NSF Summit Pushes STEM Out of its Box to Embrace Art, Inclusion, Early Exposure as a Community Change Agent
Urban-core teachers, non-profit directors, Ph.D researchers, graduate students mentoring youth, business leaders and others in science, technology, engineering and math (STEM) convened at the University of Cincinnati (UC) in early March to tackle the sticky problem of diversity inclusion. They attended the National Science Foundation (NSF)-funded NEXTLIVESHERE: Social Change Innovation Summit. Locals were joined by NSF project grantees from around the country facing the same dilemma.
Cincinnati attracted NSF attention as the birthplace of collective impact, when partners from all sectors collectively address complex social issues. Backbone organizations form to support, monitor and measure the change on local, regional and national levels. NEXTLIVESHERE embraced NSF’s charge to increase minority representation in STEM, borrowing design-thinking from the arts to spend three days clarifying, defining and creating actions.
“Typical conferences talk at people expecting them to go home and make things happen,” according to organizer Dr. Kathie Maynard, an assistant dean at UC’s College of Education, Criminal Justice, and Human Services. “Making real change is not for wimps and the work is hard. The conference allowed a cross sector group to engage in the real-life work of making things happen for our kids and our community.”
Locals-who-work-globally Ramsey Ford of Design Impact and Mike Fleisch of depict and the ValueWeb launched the event with a model shop. Participants built the current STEM system, represented as a leaky pipeline leaving minorities out, a box with too many entry barriers and isolated silos of knowledge. Collective-impact pundits led fire-starter conversations on creating the right culture, relabeling STEM as problem solving, finding the “secret sauce” for minority success, connecting STEM grads to employers and working with a common vision.
Firestarter Paul Schmitz, senior advisor to the Collective Impact Forum and an author, challenged the group “to be confident in our fullness and have humility about our emptiness. We must see community members for assets and fullness, not emptiness. That changes our work and how we work with each other.” He called out a social-justice thread embedded in the conference.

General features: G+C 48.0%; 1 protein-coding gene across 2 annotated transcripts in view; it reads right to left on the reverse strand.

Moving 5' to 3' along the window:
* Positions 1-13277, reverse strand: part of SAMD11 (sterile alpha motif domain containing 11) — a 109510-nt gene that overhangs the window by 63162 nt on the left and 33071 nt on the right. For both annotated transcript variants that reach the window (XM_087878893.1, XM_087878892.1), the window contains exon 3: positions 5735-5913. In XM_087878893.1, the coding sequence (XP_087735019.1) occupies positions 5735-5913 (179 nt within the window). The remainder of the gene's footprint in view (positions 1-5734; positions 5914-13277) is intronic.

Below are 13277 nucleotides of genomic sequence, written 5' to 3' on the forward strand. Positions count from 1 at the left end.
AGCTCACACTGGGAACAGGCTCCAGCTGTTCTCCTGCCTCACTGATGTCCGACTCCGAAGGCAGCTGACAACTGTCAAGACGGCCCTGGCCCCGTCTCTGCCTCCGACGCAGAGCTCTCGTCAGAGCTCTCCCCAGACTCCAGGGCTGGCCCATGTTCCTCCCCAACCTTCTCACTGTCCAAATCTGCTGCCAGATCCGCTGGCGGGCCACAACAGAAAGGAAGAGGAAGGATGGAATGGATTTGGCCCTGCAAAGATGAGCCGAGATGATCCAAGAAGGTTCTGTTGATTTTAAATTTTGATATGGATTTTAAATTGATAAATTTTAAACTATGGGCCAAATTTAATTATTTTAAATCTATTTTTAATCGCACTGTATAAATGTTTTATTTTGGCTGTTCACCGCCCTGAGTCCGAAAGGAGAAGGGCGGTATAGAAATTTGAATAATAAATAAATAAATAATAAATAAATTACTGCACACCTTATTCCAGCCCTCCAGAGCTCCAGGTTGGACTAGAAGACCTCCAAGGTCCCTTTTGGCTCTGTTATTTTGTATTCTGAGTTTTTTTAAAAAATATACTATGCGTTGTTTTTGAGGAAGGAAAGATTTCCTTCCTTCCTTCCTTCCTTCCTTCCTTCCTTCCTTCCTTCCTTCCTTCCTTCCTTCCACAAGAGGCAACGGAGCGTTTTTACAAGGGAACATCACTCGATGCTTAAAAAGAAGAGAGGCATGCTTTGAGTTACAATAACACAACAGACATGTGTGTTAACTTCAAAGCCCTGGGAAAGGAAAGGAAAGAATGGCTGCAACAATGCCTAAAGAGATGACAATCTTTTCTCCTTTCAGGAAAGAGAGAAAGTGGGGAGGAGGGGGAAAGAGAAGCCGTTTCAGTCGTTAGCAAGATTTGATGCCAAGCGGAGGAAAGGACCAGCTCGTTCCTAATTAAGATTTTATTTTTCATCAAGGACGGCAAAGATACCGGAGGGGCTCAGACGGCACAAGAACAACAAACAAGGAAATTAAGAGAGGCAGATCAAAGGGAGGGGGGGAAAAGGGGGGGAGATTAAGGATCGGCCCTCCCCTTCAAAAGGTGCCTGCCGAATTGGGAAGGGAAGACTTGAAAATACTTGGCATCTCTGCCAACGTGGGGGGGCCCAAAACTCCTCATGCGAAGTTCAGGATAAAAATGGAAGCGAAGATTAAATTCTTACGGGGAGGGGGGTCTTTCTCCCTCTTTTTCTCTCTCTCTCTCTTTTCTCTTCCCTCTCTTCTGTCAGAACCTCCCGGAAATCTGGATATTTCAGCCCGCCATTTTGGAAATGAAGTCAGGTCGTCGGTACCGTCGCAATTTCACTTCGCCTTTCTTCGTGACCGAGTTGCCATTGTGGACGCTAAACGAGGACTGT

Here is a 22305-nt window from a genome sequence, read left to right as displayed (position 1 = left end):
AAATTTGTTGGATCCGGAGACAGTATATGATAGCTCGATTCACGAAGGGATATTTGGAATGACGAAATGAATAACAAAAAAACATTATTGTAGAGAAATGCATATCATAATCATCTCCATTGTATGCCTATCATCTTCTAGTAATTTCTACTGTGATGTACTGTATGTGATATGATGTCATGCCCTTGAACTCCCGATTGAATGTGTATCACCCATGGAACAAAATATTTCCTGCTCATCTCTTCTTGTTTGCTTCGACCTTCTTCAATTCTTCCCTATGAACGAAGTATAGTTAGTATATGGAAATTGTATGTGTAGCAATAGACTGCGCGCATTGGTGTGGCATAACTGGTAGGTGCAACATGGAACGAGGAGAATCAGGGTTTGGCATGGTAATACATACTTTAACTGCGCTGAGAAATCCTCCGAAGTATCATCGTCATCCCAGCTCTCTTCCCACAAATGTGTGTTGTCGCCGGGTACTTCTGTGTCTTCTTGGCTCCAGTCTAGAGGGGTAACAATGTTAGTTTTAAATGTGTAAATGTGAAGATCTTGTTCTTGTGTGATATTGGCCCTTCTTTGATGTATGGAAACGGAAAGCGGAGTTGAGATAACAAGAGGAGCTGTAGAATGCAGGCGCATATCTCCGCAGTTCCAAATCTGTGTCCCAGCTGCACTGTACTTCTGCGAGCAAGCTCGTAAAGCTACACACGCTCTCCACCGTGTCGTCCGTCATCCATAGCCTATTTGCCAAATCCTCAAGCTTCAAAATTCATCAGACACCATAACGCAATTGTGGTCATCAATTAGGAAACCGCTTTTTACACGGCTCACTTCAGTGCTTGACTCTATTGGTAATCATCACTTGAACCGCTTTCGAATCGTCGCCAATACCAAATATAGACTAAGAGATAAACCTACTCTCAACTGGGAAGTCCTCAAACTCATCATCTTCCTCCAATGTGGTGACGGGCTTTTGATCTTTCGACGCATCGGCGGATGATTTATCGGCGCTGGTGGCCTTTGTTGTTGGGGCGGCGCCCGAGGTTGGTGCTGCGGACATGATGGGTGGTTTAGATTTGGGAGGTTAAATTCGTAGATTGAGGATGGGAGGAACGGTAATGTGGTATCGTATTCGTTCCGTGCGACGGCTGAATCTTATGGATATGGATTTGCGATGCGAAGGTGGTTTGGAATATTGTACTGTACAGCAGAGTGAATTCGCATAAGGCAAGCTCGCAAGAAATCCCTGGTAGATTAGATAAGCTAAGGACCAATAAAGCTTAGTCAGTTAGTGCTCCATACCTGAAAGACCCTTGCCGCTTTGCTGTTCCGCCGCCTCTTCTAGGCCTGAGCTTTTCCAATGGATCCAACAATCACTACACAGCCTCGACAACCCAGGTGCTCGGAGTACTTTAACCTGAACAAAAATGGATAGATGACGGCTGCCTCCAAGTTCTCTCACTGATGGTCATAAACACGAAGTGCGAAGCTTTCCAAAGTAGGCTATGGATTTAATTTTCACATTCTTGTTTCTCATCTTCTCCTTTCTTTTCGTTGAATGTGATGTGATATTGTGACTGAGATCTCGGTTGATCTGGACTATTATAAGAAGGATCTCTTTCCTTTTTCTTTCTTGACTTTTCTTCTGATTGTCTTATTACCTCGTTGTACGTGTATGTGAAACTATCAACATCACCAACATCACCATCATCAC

Smaller groups advocated for supporting basic needs and engaging the community on its terms. “From root to fruit, we (should) look at the root cause and conditions, making sure kids are fed and have shelter so they can learn, starting from birth.” said Jennifer Williams, a community-change evaluator and counselor.
When delving deeper, participants collectively agreed that moving STEM forward requires a broader focus on softer skills and problem solving instead of traditional steep knowledge in specific fields. Megan Lamkin , UC interim director of graduate biology research, commented: “STEM is more about skills than content. Not once did we talk about math or physics. We did talk about transferability and adaptability of skills.”
“Children come into the world STEM ready: bright, curious and asking why questions. To a large extent, it’s our job to remove barrier and give them lift,” said Melisse May, part of Greater Cincinnati STEM Collaborative leadership. She echoed what many others articulated: STEM should be nurtured before kindergarten.
One of the quietest voices ended the summit by admitting her reluctance to attend. “Where do I fit in as a retired postal worker who graduated from the University of Cincinnati with a degree in biology?” asked Velda Miller of Rising Sun, IN, representing the Community Garden Action Team and the Alliance for Braille Literacy.
“It was a hard time to get a job,” according to Miller, “but biology and science have always been my passion. Not until this morning did I see where or how I am connected. As a volunteer, I have inadvertently been relaying information about STEM to parents, teachers and in the classroom.” She privately shared that, while directing a nature hunt years ago, she fulfilled a second-graders’ request to hold a slug, then return it to the shade. Quickly forgotten, Miller later “received the sweetest thank-you note. That’s when the light bulb went off: we all enter the world as inquisitive young scientists.”
Maynard cut her concluding remarks. “When Velda spoke about her insecurities and struggles, she expressed the uncertainty that exists in all of us. Rising above that uncertainty, knowing that to make a difference for all of us, it has to include me – that’s the essence of the community change we seek.”
Next steps include “submitting an NSF Includes Design and Development Launch Pilot proposal of $300,000 over two years to prove we can create impact and inclusion at scale,” Maynard said. UC is one of 100 invited to apply from a pool of 600. “Business innovation knows how to scale, we get to prove that with social innovation. If successful, in two years, we will go for a $12 million NSF award for one of five national alliances to increase diversity and representation in STEM. The summit set the stage; this grant allows us to apply that learning for greater connectedness and impact.”